SAGE Club Partners with MADE to Bring Fresh Produce to Northern Flint Community

A hoop house with solar panels to power it was built by the Kettering University Sage Club.

Any solution we come up with, we have to think about how the community can not just take care of it, but actually reproduce it.”

Dr. Laura Sullivan, Mechanical Engineer Professor and SAGE Club faculty advisor

Residents of Northern Flint will have better access to fresh produce thanks to the efforts of the Kettering University Student Association for Global Engineering (SAGE) Club and a Flint non-profit organization, the Money, Attitude, Direction and Education (MADE) Institute.

The groups partnered over the last year to design and build a self-sustaining hoop house to grow fresh produce.

“This is important for many levels, especially in the inner city in our community, we have a food desert because a lot of the major grocery chains moved out six, seven, eight years ago and during the Flint water crisis, it was discovered that good, healthy food can mitigate exposure to lead and other diseases,” said Leon El-Alamin, Founder and Executive Director of MADE.

Founded in 2015, the MADE Institute provides resources for at-risk youth and formerly incarcerated residents to improve pre-and post-release case planning and management with additional services that support sustainable housing and employment with the overall goal of improving public safety.

The hoop house is located in the Saginaw and Pierson Road area next to MADE’s men’s transitional housing. Residents of the housing will learn about growing fresh produce, as well as entrepreneurial skills if they sell it at the local farmer’s market. MADE also is working with Michigan State University for expertise to assist in the planting and growing process.

Four MADE participants built the hoop house in about a week, based on the blueprints created by Kettering students. The SAGE Club partnered with members of the Electrical Engineering Honors Society, Eta Kappa Nu, to design the hoop house to trap, filter and store rainwater using solar energy.

Rainwater is guided into a gutter system by a tarp that is connected to the roof of the house. The gutters are attached to the post about 15 inches away from the house to prevent snow from weighing them down and tearing the roof of the house. Water from the gutters is stored in two 125-gallon tanks. A filtration system cleans the water when it moves from the outside tank to the inside tank. After studying Flint weather patterns, the students estimated they could store up to five days’ worth of water with no sunlight.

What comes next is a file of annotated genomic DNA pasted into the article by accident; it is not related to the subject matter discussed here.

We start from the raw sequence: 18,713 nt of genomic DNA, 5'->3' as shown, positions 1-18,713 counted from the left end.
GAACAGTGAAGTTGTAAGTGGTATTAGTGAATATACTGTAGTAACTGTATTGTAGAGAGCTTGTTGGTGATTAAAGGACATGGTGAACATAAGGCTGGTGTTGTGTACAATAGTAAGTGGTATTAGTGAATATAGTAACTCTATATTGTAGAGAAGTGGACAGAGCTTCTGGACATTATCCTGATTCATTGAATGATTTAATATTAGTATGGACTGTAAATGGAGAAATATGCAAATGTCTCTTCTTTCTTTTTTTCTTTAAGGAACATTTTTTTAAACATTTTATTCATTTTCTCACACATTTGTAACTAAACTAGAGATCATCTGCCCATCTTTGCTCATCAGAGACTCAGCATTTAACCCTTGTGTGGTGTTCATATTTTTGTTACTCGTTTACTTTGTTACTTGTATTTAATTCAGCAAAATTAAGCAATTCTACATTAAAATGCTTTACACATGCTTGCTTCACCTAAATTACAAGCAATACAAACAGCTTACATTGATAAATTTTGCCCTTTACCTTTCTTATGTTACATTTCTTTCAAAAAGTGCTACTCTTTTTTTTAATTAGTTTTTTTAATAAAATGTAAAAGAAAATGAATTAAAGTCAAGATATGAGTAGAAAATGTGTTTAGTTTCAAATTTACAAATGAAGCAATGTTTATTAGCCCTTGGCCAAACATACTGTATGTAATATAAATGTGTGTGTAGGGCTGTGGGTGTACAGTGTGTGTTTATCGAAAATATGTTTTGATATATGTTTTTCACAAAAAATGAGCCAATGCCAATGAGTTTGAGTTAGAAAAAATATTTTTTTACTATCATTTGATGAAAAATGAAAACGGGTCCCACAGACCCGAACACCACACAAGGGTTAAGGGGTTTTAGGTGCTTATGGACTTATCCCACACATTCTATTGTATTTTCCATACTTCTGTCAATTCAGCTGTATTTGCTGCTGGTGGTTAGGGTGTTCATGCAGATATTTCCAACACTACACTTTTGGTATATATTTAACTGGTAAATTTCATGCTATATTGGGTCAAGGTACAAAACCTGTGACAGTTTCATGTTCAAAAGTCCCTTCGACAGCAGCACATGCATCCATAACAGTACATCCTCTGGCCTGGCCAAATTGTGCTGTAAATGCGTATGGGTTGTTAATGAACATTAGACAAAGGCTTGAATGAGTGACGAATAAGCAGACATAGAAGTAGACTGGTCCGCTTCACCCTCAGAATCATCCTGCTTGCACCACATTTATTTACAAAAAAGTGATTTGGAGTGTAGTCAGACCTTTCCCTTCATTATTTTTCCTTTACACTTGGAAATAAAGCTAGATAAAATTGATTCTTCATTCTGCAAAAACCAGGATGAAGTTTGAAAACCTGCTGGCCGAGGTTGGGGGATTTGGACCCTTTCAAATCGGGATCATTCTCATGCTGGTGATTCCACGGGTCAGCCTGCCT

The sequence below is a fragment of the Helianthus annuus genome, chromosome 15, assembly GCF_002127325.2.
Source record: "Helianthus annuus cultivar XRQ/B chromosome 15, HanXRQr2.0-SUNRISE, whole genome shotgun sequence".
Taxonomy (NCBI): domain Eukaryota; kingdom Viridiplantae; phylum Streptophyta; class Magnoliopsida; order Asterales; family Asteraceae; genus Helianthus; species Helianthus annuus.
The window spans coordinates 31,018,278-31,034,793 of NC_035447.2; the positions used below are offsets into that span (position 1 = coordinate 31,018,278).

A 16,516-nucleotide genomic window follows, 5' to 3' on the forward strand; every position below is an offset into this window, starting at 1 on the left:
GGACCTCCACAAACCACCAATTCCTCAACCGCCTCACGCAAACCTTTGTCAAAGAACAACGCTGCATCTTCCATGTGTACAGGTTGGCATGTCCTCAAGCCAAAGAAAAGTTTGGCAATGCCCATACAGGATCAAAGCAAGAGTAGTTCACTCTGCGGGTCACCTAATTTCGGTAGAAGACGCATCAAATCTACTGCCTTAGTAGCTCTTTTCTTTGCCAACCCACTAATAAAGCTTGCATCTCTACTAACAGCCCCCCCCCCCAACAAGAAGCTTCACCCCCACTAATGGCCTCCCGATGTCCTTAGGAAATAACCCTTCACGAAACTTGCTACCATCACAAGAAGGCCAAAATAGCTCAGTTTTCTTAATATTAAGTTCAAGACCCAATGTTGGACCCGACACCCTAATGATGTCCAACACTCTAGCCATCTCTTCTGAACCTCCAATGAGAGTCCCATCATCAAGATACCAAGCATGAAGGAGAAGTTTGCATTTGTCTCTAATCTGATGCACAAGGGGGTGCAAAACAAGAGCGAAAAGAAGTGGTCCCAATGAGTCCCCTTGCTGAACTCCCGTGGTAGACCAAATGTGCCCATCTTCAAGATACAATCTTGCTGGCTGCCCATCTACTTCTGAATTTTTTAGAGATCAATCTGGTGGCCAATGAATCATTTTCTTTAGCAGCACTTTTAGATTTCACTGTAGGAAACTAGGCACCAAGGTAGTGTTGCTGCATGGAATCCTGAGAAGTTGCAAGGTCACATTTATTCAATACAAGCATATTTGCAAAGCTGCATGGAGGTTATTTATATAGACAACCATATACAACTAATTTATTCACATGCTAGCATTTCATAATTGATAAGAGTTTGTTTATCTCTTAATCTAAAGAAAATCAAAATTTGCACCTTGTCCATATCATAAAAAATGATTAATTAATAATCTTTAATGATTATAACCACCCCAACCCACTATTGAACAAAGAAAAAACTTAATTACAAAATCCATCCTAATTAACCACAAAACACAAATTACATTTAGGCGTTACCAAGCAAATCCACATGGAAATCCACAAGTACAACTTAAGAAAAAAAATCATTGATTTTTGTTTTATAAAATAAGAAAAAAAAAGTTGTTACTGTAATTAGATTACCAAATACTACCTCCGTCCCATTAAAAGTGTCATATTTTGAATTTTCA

Plans to build the house began in October 2019. Design, prep and material collection took place throughout the winter with the expectation that construction would start in the spring, but COVID-19 restrictions moved construction to the summer. The house was finished in October 2020. Some tweaks to the gutter system will be needed before planting begins this spring.

“Our focus was building the concept, making sure it works and documenting it so it can be replicated,” said Sean Wendling (’21, ME), SAGE Club member.

The water system is especially critical because the water in the area still is not safe to use, El-Alamin said because many homes are blighted and the pipes haven’t been replaced in the homes and in some cases, at the street level.

If contaminated water were used to water the garden, some metals can be absorbed into leafy plants such as lettuce, kale or spinach, said Dr. Laura Sullivan, Mechanical Engineer Professor and SAGE Club faculty advisor. Another issue is there are some parts of Flint where there’s a lot of sitting water, which stagnates. If there was chlorine in the water, it would decay. In addition, if there were bacteria in the water, that could cause issues if people don’t properly wash the produce, Sullivan said.

She said creating this type of hoop house was also important for the SAGE Club so that they could provide it as a solution for other parts of the world that don’t have access to city water and/or the groundwater is contaminated.

“Once we get this up and running, we can show other organizations the blueprint for doing this,” Sullivan said.

In addition to the blueprint, she said they’ll also give El-Alamin a maintenance manual. This model is important because then the recipients of the hoop house can repair it if something breaks and won’t have to rely on anyone else.

“Any solution we come up with, we have to think about how the community can not just take care of it, but actually reproduce it,” Sullivan said. “That’s the ideal; we’re not the savior, we just plant a seed and then find some place to plant the next seed.”

Both A-section and B-section students worked on this project.

SAGE Club member Olivia Bussone (’21, ME) hadn’t heard of MADE before this project but was impressed with the organization.

“It was a really great experience. I really liked working with [El-Alamin],” she said. “He’s a really great guy, and the work that MADE does is so awesome.”

Bussone said it’s important for college students to give back to the community and organizations like MADE.

“I know sometimes Kettering can be a bit of a bubble, but I think it’s really important for students to learn about the community they are living in for the four years they are here, and I don’t think they can do that until they are getting out and listening to the experiences of others,” she said.

Wendling echoed Bussone’s sentiments.

“I feel really good about [the project]. I’m really happy that we, as students, were able to come together and make something like happen for the community around us,” he said. “… I feel like I learned a lot in Flint, and I got a lot out of it; just having an opportunity to do something that impacts that area is meaningful to me, along with the connections I’ve made and people I’ve met.”

Two masked Kettering University students post inside the hoop house they helped design.